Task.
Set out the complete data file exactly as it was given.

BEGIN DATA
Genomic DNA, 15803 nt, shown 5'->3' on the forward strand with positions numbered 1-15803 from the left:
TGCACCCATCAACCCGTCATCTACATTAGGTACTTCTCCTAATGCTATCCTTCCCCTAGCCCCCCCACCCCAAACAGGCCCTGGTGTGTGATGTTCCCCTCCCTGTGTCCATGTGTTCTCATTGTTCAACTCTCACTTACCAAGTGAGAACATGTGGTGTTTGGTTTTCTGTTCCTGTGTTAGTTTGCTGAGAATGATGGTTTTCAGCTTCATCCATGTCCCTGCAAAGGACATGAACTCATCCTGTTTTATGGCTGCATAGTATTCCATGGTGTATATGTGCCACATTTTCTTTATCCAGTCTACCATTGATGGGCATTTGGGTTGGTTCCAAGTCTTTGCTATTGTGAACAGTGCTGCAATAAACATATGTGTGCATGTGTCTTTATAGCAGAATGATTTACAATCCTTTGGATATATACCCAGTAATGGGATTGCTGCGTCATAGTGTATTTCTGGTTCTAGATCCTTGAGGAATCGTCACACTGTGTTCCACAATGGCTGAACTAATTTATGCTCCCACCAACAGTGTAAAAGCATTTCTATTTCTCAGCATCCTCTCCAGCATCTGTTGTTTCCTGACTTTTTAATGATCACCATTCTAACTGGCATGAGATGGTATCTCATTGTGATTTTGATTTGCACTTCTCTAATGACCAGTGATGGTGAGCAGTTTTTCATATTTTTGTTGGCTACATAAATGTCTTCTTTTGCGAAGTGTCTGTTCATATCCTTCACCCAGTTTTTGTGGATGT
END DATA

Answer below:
Genomic DNA, 15803 nt, shown 5'->3' on the forward strand with positions numbered 1-15803 from the left:
TGCACCCATCAACCCGTCATCTACATTAGGTACTTCTCCTAATGCTATCCTTCCCCTAGCCCCCCCACCCCAAACAGGCCCTGGTGTGTGATGTTCCCCTCCCTGTGTCCATGTGTTCTCATTGTTCAACTCTCACTTACCAAGTGAGAACATGTGGTGTTTGGTTTTCTGTTCCTGTGTTAGTTTGCTGAGAATGATGGTTTTCAGCTTCATCCATGTCCCTGCAAAGGACATGAACTCATCCTGTTTTATGGCTGCATAGTATTCCATGGTGTATATGTGCCACATTTTCTTTATCCAGTCTACCATTGATGGGCATTTGGGTTGGTTCCAAGTCTTTGCTATTGTGAACAGTGCTGCAATAAACATATGTGTGCATGTGTCTTTATAGCAGAATGATTTACAATCCTTTGGATATATACCCAGTAATGGGATTGCTGCGTCATAGTGTATTTCTGGTTCTAGATCCTTGAGGAATCGTCACACTGTGTTCCACAATGGCTGAACTAATTTATGCTCCCACCAACAGTGTAAAAGCATTTCTATTTCTCAGCATCCTCTCCAGCATCTGTTGTTTCCTGACTTTTTAATGATCACCATTCTAACTGGCATGAGATGGTATCTCATTGTGATTTTGATTTGCACTTCTCTAATGACCAGTGATGGTGAGCAGTTTTTCATATTTTTGTTGGCTACATAAATGTCTTCTTTTGCGAAGTGTCTGTTCATATCCTTCACCCAGTTTTTGTGGATGT